Rumours of the eye-scanning feature, which we’ve reported before, were also acknowledged by Young-hee, who said: “Many people are fanatical about iris recognition technology.” Young-hee also said the company was considering the inclusion of iris-scanning technology in the Galaxy S5, to take on Apple’s Touch ID fingerprint-scanning biometric authentication feature, launched with the iPhone 5s.

Interestingly, Young-hee in the interview acknowledged the slow adoption of the Galaxy S4, saying “it’s partly true that consumers couldn’t really feel much difference between the two products (Galaxy S IIIand Galaxy S4) from the physical perspective, so the market reaction wasn’t as big.”

In this context, speaking about plans for the Galaxy S5, Young-hee added: “For the S5, we will go back to the basics. Mostly, it’s about the display and the feel of the cover.”

Describing plans for the next iteration of the Samsung Galaxy Note phablet, Young-hee said a three-sided display was under consideration, one that would enable users to be able to read from a sharper angle. He added that the next Galaxy Note will be released, as always, in the second half of the year, and be targeted at consumers who want “more professional use and tend to be willing to pay more for handsets.”

When elaborating about Samsung’s plans for the future of the wearable device segment, Young-hee said that health-care related functions will be a very important part of next-generation wearables like the Galaxy Gear.

LG G Flex: First impressions

LG-G-Flex-front-panel-635.jpg LG finally introduced its first curved display smartphone in India, the G Flex, at an event in New Delhi. Indian consumers will have to wait till next year to get their hands on the device, as the G Flex will be available in India only in February 2014. We got a chance to play with the LG G Flex at the event however, and sum up our first impressions below. When we first held the G Flex in our hands, we were definitely a bit taken aback by its ergonomic curved design, which definitely is the device’s USP. The G Flex is curved on its horizontal axis which gives the device’s top and bottom edges a curl shape. LG-G-Flex-front-side-profile-635.jpg The biggest perceived advantage of the G Flex’s curve in our limited period usage, is while talking on the device – the design definitely better hugs your face, much like an old landline phone. In terms of gripping, the curve also helps to comfortably hold the device, but the rear is made of plastic, so it can also slip out during long usage. When compared to some of its close competitors like HTC One Max and the Galaxy Mega 6.3, the G Flex (160.5×81.6×8.7mm) is better to hold and move around thanks to the curve design. Next big thing which is very much noticeable in the G Flex is its size, the 6-inch display does puts it in the phablet category and does looks like a large device in hands. Notably, we were unable to easily use the G Flex with one hand, as we found it difficult to stretch our thumb across the device. When talking about phablets, we still believe that Samsung’s Galaxy Note 3 (151.2×79.2×8.3mm) and Sony’sXperia Z Ultra (179.4×92.2×6.5mm) were better in terms of daily usage because of a more lightweight and sleeker profile. At the event, we were told that the G Flex can actually ‘flex’ until it’s totally flat, and one of the company representatives even claimed that the South Korean manufacturer has tested the flexibility of the G Flex up to 100 times with about 40 kilograms of weight putting on the device without damaging the G Flex’s screen. Let’s say in the case, when accidentally sitting on the G Flex. While we couldn’t test it with 40 kilograms of weight, we did press the curve of the G Flex, and it did stretch to be flat. While the display didn’t crack, it’s not really advisable to do this on a daily basis. LG-G-Flex-rear-panel-635.jpg Following closely on the lines of LG’s current flagship smartphone, the LG G2, G Flex also features rear physical keys for power and volume controls. LG has equipped the LED light on the rear power key which comes handy for notifications and while taking a selfie. The keys are metallic and offer good tactile feedback, very much like the LG G2. The volume-up button also doubles up as a shortcut key to launch the Quickmemo app on long press and the volume-down button acts as a camera shortcut key on long press when the phone is locked. The G Flex also includes a number of ports around the edges including the 3.5mm audio jack and the charging port that sits at the bottom panel, while the micro-SIM card slot sits at the left panel of the G Flex. The rear panel includes the primary 13-megapixel camera with an LED flash, which is accompanied by an IR Blaster. It would be unfair to end the design part without talking about G Flex’s self-healing back that has been creating a buzz worldwide. When we wanted to test the self-healing capability of the G Flex, we were sure we needed a scratchy material; unfortunately we didn’t carry a knife so we tried our key chain to rub the rear panel and gave it a surface level scratch which was very much visible initially. After some time, we noticed that the scratches were reduced but not completely eliminated. While looking the G Flex from a certain angle, it looked that the scratches were gone, although it was pretty much noticeable. However, we must confess we were impressed and believe that the G Flex can easily handle day-to-day bruises. Coming to the hardware of the G Flex, it is powered by a quad-core 2.26GHz Snapdragon 800 (MSM8974) processor with an Adreno 330 GPU, and 2GB of RAM. The G Flex easily handled multitasking with ease, and the apps opened and closed instantaneously. Performance wise, the G Flex fared well in our limited testing. The G Flex sports a 13-megapixel rear camera, and a 2.1-megapixel front-facing camera. During our usage, the camera app opened instantly and did click at good speed without any shutter lag. The G Flex is powered by a 3,500mAh battery and weighs 177 grams. The LG G Flex comes with 32GB inbuilt storage, which is non-expandable. The LG G Flex runs Android 4.2.2 Jelly Bean, which is a disappointment as we expected LG to ship Android 4.3, the most recent iteration of the OS with the phone. However, with LG finally revealing plans for rolling out the Android 4.4 KitKat update for the flagship smartphone, the G2, we expect that the G Flex will also get the KitKat treatment soon. lg-g-flex-front-sides-635.jpg On the software department, the G Flex borrows many things from the G2. The company has added the same LG G2 UI layer on top of the G Flex, majorly changing the look and feel of the interface and enabling users to customise the phone according to their liking. The LG G Flex also features the KnockON, which is LG’s version of double tap to unlock and even lock the smartphone. In our limited testing, we found that at times while trying to unlock the phone it didn’t register our taps. In fact, it was annoying at times. Other features on the G Flex include Slide Aside which is a way to multitask by moving between three apps at once via a three-finger swipe gesture; Guest mode, which allows you to create a guest mode with pre-selected apps for times when your friends or family want to use your phone; Dual Window, which divides the screen into two panels for multitasking and QuickTheatre that gives direct access to gallery, videos and YouTube icons.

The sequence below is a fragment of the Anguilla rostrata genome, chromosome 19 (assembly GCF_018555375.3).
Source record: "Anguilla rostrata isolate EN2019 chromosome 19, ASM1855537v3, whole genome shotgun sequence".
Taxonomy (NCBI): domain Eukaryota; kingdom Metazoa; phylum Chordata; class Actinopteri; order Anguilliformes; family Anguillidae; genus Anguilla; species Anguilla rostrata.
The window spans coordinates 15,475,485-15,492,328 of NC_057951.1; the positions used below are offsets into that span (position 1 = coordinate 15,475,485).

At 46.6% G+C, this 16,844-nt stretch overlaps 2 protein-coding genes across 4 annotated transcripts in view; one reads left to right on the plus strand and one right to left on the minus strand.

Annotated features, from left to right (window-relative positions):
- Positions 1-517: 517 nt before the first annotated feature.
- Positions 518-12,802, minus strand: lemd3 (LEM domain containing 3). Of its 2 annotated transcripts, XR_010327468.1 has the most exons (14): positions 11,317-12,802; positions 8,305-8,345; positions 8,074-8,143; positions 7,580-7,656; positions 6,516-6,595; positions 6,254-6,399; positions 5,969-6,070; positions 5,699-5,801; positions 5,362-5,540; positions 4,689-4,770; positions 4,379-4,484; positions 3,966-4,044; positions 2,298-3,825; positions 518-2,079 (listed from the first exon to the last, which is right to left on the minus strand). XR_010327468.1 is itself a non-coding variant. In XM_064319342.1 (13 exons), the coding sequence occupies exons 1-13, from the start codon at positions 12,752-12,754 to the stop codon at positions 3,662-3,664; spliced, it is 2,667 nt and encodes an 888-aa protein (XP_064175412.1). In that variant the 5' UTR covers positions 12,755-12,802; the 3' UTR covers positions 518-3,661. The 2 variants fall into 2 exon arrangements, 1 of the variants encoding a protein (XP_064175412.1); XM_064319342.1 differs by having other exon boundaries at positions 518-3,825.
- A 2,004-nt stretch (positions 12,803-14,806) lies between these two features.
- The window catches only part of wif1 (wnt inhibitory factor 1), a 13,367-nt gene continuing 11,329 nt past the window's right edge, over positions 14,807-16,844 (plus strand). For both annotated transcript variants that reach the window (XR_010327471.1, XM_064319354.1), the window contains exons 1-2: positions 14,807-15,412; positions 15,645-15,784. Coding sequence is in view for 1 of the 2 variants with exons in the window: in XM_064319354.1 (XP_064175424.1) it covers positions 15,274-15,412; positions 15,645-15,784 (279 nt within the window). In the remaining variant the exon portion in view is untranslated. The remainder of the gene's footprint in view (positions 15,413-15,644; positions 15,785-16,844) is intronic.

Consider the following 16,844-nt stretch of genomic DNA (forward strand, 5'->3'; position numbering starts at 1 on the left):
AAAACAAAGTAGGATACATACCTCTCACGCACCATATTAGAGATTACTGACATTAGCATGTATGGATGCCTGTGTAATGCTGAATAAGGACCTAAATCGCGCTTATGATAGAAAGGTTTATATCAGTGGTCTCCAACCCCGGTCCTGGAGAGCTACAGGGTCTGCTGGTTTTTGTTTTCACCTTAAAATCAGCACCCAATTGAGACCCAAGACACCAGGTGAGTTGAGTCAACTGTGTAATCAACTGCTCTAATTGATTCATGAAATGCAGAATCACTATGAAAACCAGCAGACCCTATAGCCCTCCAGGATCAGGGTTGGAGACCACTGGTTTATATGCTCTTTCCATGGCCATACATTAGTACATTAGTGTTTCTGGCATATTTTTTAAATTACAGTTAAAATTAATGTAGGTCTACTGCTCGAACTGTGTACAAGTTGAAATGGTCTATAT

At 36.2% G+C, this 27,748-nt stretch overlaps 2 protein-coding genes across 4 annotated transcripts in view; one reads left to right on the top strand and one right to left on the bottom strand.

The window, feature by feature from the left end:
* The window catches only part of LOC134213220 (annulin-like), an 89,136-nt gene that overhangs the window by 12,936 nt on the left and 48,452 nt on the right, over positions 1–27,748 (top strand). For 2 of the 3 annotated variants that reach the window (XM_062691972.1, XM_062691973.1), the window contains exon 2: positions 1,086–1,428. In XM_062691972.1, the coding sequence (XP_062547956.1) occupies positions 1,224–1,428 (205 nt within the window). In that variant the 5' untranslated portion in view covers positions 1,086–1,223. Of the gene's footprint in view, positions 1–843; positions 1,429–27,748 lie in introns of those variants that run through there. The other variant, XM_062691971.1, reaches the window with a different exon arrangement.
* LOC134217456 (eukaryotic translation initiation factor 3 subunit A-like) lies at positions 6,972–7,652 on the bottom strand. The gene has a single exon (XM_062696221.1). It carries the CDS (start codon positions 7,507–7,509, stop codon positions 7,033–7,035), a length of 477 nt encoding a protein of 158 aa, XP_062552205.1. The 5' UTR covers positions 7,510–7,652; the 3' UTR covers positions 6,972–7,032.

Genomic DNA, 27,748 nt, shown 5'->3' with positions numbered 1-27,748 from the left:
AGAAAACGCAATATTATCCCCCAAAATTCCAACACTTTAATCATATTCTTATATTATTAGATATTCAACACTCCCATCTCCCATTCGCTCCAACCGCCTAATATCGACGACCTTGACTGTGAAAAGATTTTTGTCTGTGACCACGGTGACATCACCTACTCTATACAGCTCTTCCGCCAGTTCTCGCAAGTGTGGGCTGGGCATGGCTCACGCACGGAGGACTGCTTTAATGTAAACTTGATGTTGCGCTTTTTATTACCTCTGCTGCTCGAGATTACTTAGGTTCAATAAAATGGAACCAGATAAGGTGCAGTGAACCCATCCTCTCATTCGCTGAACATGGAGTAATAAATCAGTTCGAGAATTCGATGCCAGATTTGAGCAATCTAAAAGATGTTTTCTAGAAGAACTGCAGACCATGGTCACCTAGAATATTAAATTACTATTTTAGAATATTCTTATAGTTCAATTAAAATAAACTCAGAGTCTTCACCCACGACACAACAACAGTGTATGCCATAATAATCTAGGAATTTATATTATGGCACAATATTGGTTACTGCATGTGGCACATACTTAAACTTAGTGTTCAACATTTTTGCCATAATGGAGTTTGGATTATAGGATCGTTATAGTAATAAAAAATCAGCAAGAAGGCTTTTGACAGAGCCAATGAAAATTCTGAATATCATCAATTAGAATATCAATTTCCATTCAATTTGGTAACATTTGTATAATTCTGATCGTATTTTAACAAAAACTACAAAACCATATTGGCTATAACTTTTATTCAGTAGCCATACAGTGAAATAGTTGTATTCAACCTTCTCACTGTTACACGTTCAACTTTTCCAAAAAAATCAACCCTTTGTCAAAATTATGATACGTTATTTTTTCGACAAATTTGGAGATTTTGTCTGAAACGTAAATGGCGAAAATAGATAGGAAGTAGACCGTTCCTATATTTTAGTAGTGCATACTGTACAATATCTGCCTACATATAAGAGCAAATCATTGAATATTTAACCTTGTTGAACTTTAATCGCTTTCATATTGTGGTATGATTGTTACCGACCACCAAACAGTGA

LG G Flex detailed specifications

General
Release date October 2013
Form factor Touchscreen
Dimensions (mm) 160.50 x 81.60 x 8.70
Weight (g) 177.00
Battery capacity (mAh) 3500
Removable battery No
Colours Titan Silver
SAR value NA
Display
Screen size (inches) 6.00
Touchscreen Yes
Touchscreen type Capacitive
Resolution 720×1280 pixels
Hardware
Processor 2.2GHz  quad-core
Processor make Qualcomm Snapdragon 800
RAM 2GB
Internal storage 32GB
Camera
Rear camera 13-megapixel
Flash Yes
Front camera 2.1-megapixel
Software
Operating System Android 4.2
Java support No
Browser supports Flash No
Connectivity
Wi-Fi Yes
Wi-Fi standards supported 802.11 a/ b/ g/ n/ ac
GPS No
Bluetooth Yes, v 4.00
NFC Yes
Infrared No
DLNA No
Wi-Fi Direct No
MHL Out No
HDMI No
Headphones 3.5mm
FM No
USB Micro-USB
Charging via Micro-USB Yes
Proprietary charging connector No
Proprietary data connector No
Number of SIMs 1
SIM Type Micro-SIM
GSM/ CDMA GSM
2G frequencies supported NA
3G Yes
3G frequencies supported NA
Sensors
Compass/ Magnetometer No
Proximity sensor No
Accelerometer No
Ambient light sensor No
Gyroscope No
Barometer No
Temperature sensor No

Why Android smartphones consume more data

 

Android smartphones are kind of like Hummers. Reminiscent of the oversize, gas-guzzling SUV’s, Androids have the biggest screens and tend to use much more data than other types of smartphones, including iPhones. And that higher data usage could rack up heftier phone bills.

So why does Android use more data? The reasons are multifold. The most obvious is that Android phones tend to have the largest screens, so they download bigger files and video with more pixels, says Chetan Sharma , a telecom analyst.

Another factor is that Android is less efficient at managing apps than Apple’s iOS. For instance, multiple Android apps may be running in the background with things like location data being collected, he said.

Also, Android users typically don’t upgrade their operating systems as frequently as iOS users, so their smartphones may not receive fixes improving data management, he said.

Jan Dawson, an independent telecom analyst who previously worked for Ovum, noted that the data traffic numbers may also reflect the profiles of the people who choose Android versus those who choose iPhones. People with larger Android phones are more likely to skip buying a tablet, whereas iPhone owners may be buying iPads and consuming a lot of content there.